I’m not saying you should get out there and look for better deals. But maybe you should. It’s easy to get overcharged and not even realize it. All too often, we blindly accept the terms we are given without knowing the full truth or all of our options. Lying to yourself about this could mean you’re quietly burning a hole in your pocket. To get started, look over these 38 helpful ways to lower your bills, compliments of NerdWallet.

And don’t forget about those subscriptions. They’re a simple place to start.

“Most people don’t even know how many subscriptions they are paying for each month. To identify those charges, use your bank and credit card statements as a starting place. Then try alternating between your subscriptions. Pay for one or two subscriptions you are using the most at that time for a couple of months while cutting the rest, and vice versa. This way, you can see which services you can live without, and maybe cut them out for good,” per The Balance.

You Can Save Money Later

There’s nothing wrong with living in the moment. However, if you don’t think it’s important to think about your financial future, you’re lying to yourself. For instance, don’t let all the things you want and need right now overshadow the importance of saving money. Currently, the future may seem like an out-of-reach idea you can worry about later. But that’s not really true. The future will become our present inevitably, and we are moving toward it every day. So be prepared for the expected and the unexpected.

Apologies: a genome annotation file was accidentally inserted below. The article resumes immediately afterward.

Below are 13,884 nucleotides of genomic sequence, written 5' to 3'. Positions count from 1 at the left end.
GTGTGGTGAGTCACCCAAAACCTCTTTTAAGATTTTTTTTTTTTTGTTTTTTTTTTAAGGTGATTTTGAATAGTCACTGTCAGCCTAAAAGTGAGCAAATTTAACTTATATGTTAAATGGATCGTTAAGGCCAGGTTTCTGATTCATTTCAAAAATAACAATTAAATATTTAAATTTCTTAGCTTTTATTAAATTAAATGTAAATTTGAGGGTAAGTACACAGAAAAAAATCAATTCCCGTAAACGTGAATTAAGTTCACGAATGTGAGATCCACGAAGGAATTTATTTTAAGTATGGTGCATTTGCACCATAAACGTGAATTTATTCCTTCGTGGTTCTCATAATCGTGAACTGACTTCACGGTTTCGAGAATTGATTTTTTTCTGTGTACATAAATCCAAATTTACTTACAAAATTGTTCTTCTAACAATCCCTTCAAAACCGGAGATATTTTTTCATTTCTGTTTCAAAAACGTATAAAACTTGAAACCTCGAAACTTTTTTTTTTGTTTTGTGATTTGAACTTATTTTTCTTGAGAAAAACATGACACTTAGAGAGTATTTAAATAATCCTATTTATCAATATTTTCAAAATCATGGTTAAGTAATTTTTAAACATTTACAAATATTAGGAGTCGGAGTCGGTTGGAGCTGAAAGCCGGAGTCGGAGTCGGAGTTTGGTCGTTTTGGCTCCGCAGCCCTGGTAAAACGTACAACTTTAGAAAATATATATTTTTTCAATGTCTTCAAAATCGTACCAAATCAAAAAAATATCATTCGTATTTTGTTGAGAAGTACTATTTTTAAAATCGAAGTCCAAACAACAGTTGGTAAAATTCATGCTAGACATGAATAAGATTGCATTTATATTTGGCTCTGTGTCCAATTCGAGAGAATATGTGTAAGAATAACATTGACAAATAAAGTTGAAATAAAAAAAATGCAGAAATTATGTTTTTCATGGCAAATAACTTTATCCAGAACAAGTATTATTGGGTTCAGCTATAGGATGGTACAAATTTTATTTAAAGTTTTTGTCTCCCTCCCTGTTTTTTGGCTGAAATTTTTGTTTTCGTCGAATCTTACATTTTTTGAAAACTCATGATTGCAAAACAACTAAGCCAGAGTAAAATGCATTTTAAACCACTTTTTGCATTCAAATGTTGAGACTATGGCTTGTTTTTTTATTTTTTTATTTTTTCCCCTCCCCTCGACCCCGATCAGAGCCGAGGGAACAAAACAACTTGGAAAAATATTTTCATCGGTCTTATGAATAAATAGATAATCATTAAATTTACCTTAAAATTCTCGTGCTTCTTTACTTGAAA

Again, every money step we take towards the future will count. You may think you have plenty of time to save, but the truth is, the time to save is always right here, right now. Even if you can only put back $5 a week, start saving immediately and exhaust your options. Don’t miss the opportunity to let your retirement savings account accumulate as much interest as possible. Putting it off will come back to haunt you, and the sooner you get started, the bigger your nest egg has the chance of becoming.

white piggy bank with curly tail on yellow background

Sure, we can’t be totally certain about the future at this moment, but that’s no excuse to put off saving again and again. No matter why you might be saying, “I can save later,” you’re not being totally honest with yourself. Or rather, you’re not giving yourself the best chance at long-term financial stability. And why wouldn’t you want to?

In the end, procrastination won’t do you any favors. So in the words of Benjamin Franklin, “Don’t put off until tomorrow what you can do today.”

Not living these money lies can save you a lot of financial stress. And when it comes to saving for the rainiest of days, being honest about what’s really best for you financially may prove to be a lifesaver when you need it most.

Read More: Paying Off Credit Debt Quickly is More Simple Than You’d Think